Love is in the air -- and it stinks.
New York City's Department of Environmental Protection will offer tours of of its state-of-the-art sewage treatment plant in Brooklyn on Valentine's Day, the New York Daily News reports.
It's a date that's sure to make anyone's heart melt -- or at least their eyes tear, and not from job. In fact, the Newtown Creek Wastewater Treatment Plant sits on one of the most fetid waterways in the country.
"It's a unique date, and one they'll never forget," plant superintendent Jim Pynn told the paper. "Just imagine going home and saying, ‘Where did he take me on Valentine’s Day? I went to see the digester eggs in Greenpoint, Brooklyn.'"
He's referring to the plant's gigantic egg-shaped "digesters," which process waste much like a human stomach, turning toxic sludge into treatable byproducts.
If that doesn't please the palate, it's important to remember that this is Newtown Creek, a waterway so foul that the federal government is commissioning an emergency cleanup. The Brooklyn Paper reports:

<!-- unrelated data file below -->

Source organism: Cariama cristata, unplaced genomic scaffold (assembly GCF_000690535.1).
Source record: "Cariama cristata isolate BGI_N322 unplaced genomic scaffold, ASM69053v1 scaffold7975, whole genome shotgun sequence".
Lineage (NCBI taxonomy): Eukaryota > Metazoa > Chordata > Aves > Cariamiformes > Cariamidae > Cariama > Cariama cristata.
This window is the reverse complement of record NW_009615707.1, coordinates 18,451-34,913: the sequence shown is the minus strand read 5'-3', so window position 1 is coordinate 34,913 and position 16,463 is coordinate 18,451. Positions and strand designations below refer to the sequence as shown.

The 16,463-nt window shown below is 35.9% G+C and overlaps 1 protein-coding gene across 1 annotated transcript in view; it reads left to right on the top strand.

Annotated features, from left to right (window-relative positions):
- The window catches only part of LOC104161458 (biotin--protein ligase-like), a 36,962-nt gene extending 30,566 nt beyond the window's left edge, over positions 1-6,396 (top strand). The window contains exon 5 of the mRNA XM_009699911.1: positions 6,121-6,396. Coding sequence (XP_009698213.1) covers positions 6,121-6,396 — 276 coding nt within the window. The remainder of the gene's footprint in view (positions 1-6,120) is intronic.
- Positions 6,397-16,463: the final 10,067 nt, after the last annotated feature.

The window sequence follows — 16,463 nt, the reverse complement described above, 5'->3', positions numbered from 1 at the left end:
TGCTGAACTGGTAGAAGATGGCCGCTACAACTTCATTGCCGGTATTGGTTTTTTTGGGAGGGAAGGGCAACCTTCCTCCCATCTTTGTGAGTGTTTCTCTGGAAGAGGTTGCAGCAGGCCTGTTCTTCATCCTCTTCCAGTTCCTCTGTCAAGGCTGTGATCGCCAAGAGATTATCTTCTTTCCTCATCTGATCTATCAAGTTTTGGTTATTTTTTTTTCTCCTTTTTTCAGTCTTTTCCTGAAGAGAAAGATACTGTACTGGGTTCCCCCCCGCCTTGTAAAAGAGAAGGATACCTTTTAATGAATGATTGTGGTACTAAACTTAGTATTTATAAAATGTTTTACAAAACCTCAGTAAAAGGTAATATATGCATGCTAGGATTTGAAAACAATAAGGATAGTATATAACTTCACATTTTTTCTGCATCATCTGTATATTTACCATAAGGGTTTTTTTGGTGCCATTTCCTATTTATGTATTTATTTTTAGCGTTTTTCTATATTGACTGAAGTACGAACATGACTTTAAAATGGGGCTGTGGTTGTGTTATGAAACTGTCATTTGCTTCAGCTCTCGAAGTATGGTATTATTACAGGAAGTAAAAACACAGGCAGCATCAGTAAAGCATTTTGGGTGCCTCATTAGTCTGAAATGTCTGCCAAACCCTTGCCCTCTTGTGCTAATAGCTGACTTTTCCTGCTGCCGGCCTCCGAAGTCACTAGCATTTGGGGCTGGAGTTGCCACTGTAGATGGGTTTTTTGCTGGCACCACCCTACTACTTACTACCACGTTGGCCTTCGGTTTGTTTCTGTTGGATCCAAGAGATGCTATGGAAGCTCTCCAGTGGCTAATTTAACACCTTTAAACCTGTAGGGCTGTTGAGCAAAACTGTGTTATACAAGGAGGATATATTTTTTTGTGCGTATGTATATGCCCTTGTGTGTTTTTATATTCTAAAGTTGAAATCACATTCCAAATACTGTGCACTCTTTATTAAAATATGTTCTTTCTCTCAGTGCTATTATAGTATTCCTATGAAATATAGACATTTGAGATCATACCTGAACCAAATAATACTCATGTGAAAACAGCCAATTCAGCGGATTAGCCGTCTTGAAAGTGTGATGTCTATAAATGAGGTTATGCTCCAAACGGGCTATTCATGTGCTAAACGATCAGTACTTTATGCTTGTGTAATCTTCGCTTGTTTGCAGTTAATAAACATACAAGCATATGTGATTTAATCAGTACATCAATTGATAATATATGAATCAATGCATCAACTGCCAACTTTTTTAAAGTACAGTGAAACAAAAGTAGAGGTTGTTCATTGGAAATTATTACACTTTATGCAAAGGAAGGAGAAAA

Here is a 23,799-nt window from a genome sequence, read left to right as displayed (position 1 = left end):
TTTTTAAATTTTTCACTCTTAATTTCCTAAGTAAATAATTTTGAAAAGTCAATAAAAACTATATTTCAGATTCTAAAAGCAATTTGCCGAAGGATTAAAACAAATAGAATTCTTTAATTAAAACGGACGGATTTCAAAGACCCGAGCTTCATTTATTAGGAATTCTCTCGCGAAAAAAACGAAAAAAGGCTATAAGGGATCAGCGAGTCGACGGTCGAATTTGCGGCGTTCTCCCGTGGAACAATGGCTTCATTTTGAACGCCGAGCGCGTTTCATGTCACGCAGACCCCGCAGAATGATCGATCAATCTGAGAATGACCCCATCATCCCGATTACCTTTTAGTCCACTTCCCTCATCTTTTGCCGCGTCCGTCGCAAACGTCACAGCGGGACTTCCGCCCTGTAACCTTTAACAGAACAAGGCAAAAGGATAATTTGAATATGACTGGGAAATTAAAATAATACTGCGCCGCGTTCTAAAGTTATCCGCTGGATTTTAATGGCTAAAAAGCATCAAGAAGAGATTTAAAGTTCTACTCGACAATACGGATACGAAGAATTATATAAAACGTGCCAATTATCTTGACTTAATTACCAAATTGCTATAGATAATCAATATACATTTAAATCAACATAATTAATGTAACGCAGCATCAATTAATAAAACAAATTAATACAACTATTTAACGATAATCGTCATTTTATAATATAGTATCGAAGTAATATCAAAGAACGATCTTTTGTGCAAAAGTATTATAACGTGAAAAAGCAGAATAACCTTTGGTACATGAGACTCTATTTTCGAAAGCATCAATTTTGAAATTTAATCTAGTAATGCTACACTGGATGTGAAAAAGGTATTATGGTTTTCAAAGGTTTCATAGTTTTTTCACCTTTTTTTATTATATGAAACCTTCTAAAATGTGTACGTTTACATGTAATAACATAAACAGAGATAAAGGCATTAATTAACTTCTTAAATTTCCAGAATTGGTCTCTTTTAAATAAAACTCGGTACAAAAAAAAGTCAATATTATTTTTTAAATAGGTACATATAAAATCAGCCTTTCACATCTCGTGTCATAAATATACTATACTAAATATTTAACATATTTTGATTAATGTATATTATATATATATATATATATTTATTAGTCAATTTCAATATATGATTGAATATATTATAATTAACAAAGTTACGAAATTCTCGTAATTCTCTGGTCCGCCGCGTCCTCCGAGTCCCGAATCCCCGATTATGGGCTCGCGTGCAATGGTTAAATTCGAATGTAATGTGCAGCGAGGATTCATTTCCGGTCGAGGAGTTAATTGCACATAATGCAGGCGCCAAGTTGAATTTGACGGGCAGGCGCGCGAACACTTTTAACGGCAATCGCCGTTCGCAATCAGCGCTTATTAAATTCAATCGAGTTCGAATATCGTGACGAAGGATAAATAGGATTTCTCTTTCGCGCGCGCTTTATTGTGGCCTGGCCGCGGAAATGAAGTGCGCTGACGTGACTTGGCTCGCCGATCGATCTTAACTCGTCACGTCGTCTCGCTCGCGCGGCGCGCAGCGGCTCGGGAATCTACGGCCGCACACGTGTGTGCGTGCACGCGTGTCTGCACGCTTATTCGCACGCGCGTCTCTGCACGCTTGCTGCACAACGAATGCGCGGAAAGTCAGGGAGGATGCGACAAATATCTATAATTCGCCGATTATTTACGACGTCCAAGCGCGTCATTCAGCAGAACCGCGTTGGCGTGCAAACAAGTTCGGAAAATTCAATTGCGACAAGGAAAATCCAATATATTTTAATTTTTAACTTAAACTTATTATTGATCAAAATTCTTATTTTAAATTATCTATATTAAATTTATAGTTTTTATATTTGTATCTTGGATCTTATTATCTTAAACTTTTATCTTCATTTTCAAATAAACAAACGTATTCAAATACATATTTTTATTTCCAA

The creek, one of the most polluted waterways in the northeast, contains a toxic mix of chemicals that have leaked from its industrial banks in both Brooklyn and Queens for more than 150 years, but the pollution was only first discovered by the Coast Guard in 1978. Federal officials estimate that it could take between 10 and 15 years to clean up completely and have not estimated its cost.
Joking aside, there really is a beautiful view of Manhattan at the site, Lynn told the Daily News. Plus, visitors between 9:30 and 11:30 a.m. receive a Hershey kiss.
Pynn says each Valentine's Day visitor will get a Hershey kiss – and at least something to talk about.
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